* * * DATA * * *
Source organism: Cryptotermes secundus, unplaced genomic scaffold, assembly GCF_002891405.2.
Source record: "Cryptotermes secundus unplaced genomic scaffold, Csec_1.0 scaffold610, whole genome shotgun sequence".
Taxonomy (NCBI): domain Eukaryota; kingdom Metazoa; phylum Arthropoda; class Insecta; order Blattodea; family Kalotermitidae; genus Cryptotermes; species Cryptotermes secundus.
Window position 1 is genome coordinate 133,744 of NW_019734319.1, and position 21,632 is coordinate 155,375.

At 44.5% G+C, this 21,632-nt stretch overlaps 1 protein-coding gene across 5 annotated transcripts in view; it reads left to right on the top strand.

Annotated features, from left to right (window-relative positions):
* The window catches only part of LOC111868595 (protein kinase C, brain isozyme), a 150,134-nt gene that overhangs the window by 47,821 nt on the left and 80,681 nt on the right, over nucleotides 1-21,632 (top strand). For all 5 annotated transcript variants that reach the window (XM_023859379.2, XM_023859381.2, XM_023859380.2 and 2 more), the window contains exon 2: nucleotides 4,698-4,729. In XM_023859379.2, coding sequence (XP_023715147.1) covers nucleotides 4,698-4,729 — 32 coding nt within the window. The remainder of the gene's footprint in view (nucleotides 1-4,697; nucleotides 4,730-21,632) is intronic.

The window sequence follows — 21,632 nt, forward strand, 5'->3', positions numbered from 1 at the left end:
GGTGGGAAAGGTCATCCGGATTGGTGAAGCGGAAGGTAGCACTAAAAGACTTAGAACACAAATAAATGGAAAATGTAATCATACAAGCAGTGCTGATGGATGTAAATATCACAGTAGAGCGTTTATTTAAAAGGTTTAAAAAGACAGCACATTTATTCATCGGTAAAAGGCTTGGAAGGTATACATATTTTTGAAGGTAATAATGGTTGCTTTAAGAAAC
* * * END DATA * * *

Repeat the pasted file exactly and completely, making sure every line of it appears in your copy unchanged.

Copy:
Source organism: Cryptotermes secundus, unplaced genomic scaffold, assembly GCF_002891405.2.
Source record: "Cryptotermes secundus unplaced genomic scaffold, Csec_1.0 scaffold610, whole genome shotgun sequence".
Taxonomy (NCBI): domain Eukaryota; kingdom Metazoa; phylum Arthropoda; class Insecta; order Blattodea; family Kalotermitidae; genus Cryptotermes; species Cryptotermes secundus.
Window position 1 is genome coordinate 133,744 of NW_019734319.1, and position 21,632 is coordinate 155,375.

At 44.5% G+C, this 21,632-nt stretch overlaps 1 protein-coding gene across 5 annotated transcripts in view; it reads left to right on the top strand.

Annotated features, from left to right (window-relative positions):
* The window catches only part of LOC111868595 (protein kinase C, brain isozyme), a 150,134-nt gene that overhangs the window by 47,821 nt on the left and 80,681 nt on the right, over nucleotides 1-21,632 (top strand). For all 5 annotated transcript variants that reach the window (XM_023859379.2, XM_023859381.2, XM_023859380.2 and 2 more), the window contains exon 2: nucleotides 4,698-4,729. In XM_023859379.2, coding sequence (XP_023715147.1) covers nucleotides 4,698-4,729 — 32 coding nt within the window. The remainder of the gene's footprint in view (nucleotides 1-4,697; nucleotides 4,730-21,632) is intronic.

The window sequence follows — 21,632 nt, forward strand, 5'->3', positions numbered from 1 at the left end:
GGTGGGAAAGGTCATCCGGATTGGTGAAGCGGAAGGTAGCACTAAAAGACTTAGAACACAAATAAATGGAAAATGTAATCATACAAGCAGTGCTGATGGATGTAAATATCACAGTAGAGCGTTTATTTAAAAGGTTTAAAAAGACAGCACATTTATTCATCGGTAAAAGGCTTGGAAGGTATACATATTTTTGAAGGTAATAATGGTTGCTTTAAGAAAC